Last week, I saw a discussion of Facebook about “critics” on the Internet Movie Database. It was about the recent movie about Bruce Lee, Birth of the Dragon. So, I checked out those “reviews.” They tore the film to shreds. Here’s the thing, though: Most of those “reviews” were mostly just single sentences. A single sentence does not make a review. It’s stating an opinion, but it may have no value to the reader. Strangely enough, it got me thinking about the idea of criticism and what and who it is actually for. I’m not necessarily talking about just film criticism, but art and writing as well. The idea of criticism has been around since time immemorial. The difference between criticism today and criticism centuries ago is the technology available. With the Internet and social media like FaceBook, YouTube, Instagram and Reddit, there are many methods of putting critiques out on the ‘net. Over the past few years, I’ve been noticing an increase of attacks on critics by artists, film-makers, and authors alike. Attacking critics, again, is something that’s existed LONG before movies ever existed. If someone like say, the Emperor of China, noticed a negative opinion, they would have sentenced the person who wrote that opinion to death. Stuff like that still happens today in the 21st Century. I’m not going to be talking about the actual violence against critics, but rather the vocal opposition to what people write about certain works. In this case, movies.
Film criticism is a form of journalism, even in the loosest sense of the word. It’s about informing the audience about movies and whether or not they should see said movies. In my opinion, we are guides, nothing more. We try to give people information that they may need if they decide to see a movie. Whether or not they actually see the film is their choice, not ours. The thing is, a number of film-makers like Alex Proyas, have come out against critics because they said some of the movies they made are crap. Sorry, Mr. Proyas, Gods of Egypt was indeed a big pile of steaming horseshit, but that’s neither here nor there. That is my opinion, and quite frankly, the opinion of many others. Going after people for voicing their opinions about films can be a very, VERY dangerous proposition, unless you’re going after those dingbats on IMDB who can’t form a cohesive opinion of their own. In that case, knock yourself out. Just don’t go after folks who are trying to offer constructive criticism. Are there critics who clearly have an agenda that is liberally or conservatively biased? Do certain critics have an axe to grind or have it in for a particular film-maker? Definitely. Uwe Boll is notorious for going after his critics, going so far as to challenge them to a boxing match. It was a publicity stunt, but still. The critics that clearly have agendas tend to stick out, so they are generally easier to ignore. At least, in my opinion.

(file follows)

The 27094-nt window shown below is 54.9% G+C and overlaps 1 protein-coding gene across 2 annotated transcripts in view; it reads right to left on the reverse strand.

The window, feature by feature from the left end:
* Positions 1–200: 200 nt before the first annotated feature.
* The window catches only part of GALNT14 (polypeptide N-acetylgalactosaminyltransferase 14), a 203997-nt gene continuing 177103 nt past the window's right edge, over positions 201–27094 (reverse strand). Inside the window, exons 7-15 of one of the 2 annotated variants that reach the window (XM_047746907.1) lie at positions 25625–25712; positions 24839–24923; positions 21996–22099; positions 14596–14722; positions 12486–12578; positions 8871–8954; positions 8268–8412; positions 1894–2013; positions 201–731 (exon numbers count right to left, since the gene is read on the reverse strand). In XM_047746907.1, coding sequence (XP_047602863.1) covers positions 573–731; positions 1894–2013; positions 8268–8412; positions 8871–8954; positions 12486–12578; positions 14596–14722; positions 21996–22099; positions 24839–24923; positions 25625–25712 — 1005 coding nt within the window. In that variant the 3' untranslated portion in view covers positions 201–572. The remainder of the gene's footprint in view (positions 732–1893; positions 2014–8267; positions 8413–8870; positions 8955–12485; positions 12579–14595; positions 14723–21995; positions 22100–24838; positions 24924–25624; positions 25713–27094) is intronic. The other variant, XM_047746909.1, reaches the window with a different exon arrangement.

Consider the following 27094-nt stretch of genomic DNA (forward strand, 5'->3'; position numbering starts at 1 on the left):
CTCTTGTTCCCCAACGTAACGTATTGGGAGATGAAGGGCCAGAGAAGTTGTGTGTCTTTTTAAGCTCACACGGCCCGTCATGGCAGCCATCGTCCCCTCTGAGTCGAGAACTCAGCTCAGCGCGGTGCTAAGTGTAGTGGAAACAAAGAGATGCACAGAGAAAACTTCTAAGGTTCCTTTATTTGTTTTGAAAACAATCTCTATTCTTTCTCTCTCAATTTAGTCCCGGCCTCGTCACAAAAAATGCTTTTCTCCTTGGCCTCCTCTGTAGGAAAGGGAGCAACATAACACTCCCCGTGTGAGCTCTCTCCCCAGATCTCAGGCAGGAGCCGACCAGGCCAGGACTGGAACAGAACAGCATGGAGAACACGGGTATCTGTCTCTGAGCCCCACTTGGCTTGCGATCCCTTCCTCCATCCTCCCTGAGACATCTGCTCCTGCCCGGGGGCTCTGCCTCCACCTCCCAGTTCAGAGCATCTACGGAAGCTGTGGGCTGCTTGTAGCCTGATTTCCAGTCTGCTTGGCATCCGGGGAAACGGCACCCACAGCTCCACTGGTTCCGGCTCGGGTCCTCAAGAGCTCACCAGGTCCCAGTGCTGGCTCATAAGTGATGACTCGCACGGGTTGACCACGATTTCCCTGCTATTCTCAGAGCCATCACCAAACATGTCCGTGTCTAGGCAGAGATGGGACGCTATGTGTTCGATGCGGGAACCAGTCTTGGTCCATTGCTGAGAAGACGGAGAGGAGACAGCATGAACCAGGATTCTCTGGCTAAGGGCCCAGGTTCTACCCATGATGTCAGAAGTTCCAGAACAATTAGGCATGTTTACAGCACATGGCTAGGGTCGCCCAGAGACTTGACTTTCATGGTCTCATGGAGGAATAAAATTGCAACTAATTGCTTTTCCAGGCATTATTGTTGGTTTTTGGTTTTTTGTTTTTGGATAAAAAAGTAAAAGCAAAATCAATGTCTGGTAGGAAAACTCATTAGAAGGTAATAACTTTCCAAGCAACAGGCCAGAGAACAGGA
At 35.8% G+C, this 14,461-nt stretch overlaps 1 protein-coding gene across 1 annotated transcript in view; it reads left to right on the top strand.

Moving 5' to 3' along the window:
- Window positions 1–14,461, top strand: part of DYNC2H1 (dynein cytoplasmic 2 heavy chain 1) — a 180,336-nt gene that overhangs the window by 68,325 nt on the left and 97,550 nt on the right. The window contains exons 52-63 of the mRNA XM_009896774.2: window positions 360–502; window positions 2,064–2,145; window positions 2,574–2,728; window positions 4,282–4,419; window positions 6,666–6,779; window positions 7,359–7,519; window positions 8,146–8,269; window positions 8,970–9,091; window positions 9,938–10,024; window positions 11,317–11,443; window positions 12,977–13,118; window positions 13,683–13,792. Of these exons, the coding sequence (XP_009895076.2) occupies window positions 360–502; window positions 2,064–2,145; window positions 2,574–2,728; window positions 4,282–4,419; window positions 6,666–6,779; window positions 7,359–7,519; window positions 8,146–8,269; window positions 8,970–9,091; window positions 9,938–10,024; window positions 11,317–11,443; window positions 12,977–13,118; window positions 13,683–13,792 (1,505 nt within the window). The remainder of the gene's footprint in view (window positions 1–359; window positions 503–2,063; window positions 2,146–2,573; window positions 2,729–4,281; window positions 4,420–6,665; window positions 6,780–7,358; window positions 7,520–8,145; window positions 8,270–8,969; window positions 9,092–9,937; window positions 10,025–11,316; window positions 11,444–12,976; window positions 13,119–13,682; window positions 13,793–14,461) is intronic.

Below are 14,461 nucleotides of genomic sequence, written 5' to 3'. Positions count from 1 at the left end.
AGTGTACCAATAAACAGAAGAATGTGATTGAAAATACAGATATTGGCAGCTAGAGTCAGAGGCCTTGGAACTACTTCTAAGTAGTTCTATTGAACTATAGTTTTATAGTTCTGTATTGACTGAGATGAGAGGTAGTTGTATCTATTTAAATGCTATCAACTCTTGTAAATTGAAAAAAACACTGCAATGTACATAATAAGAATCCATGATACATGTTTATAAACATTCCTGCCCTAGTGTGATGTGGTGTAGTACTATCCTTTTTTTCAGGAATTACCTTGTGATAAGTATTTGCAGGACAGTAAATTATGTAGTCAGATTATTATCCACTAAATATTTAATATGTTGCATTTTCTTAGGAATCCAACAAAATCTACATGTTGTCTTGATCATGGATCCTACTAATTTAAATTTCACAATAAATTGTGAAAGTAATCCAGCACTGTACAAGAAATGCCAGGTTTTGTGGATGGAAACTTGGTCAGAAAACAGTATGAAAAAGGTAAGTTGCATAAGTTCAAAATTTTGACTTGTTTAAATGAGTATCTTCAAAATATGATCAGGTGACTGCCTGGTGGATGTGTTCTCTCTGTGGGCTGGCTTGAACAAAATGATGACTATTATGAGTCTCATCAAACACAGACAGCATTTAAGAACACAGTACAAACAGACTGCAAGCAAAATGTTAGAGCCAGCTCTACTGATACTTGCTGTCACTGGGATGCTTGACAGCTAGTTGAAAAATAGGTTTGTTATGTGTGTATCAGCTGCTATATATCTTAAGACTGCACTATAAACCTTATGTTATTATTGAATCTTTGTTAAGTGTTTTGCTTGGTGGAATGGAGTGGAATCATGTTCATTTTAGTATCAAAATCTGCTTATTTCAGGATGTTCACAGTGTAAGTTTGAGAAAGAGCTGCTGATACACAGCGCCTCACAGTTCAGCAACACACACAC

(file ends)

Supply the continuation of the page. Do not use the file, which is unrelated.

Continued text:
It’s not just directors that go after their critics. Actors do it, too. Jesse Eisenberg tried to attack film critics using a short story called “An Honest Film Review.” If he was trying to attack film critics, he didn’t do a very good job. As I said above, going after a film critic because they didn’t particularly care for your movie is not a great idea, especially if that critic has a wide audience. I’m lucky to be small enough not to be noticed by these guys. If you put anything out there like a movie, song, painting or hell, even film review, it’s going to get criticized. That’s the reality of the world we live in. Everybody’s a critic. How you respond to them could affect how people respond to you. I try to keep my reviews as fair as humanly possible. Sometimes, I can’t. We’re only human and we have voices. If you don’t like what we have to say, feel free to ignore us. You’re not going to hurt our feelings. If you have an issue with someone’s review, try to approach them in a constructive manner. Have a discussion. You may find some kind of insight that you might not have thought of before. Don’t get me wrong. Getting criticized can be painful. I’ve had people criticize my reviews from time to time. But as I said before: How you choose to respond to that can make all the difference in the world.
On the flip-side, I’ve seen movie bloggers go after film-makers for various reasons. I’ve seen critics attack folks like Quentin Tarantino for the level of violence in his movies, and that’s all they focus on. That is not constructive criticism. That’s pushing an agenda. That’s taking a “won’t you think of the children” approach which is a completely false narrative to start with. Tarantino’s response to those kinds of questions is probably the right one. He doesn’t give a damn what you think. He never really has, which is why he’s able to make the movies that he makes. He’s gone after critics, to be sure, but the critics he went after had an agenda and didn’t understand the movies that he made. So, there are two sides to this issue. On the one side you’ve got egotistical film-makers that get butt-hurt because somebody didn’t like their precious film and you’ve got critics with an over-developed sense of social justice.
Again, I ask: What is the purpose of criticism? It’s to give people a certain perspective on a particular subject. That’s generally all we film reviewers have to offer: A perspective. I can only speak for myself, but I try to be fair on each and every film that I review. However, sometimes a movie sucks so bad, I just can’t help myself and I tear it to shreds. Criticism doesn’t have to be a bad thing. It is a tool that one can use to improve upon something. In this case, if you made a movie that isn’t so good, you can take the criticism of the audience and certain critics and you can build a better film from there. Just don’t try to silence us. We only get louder….and we are here to stay.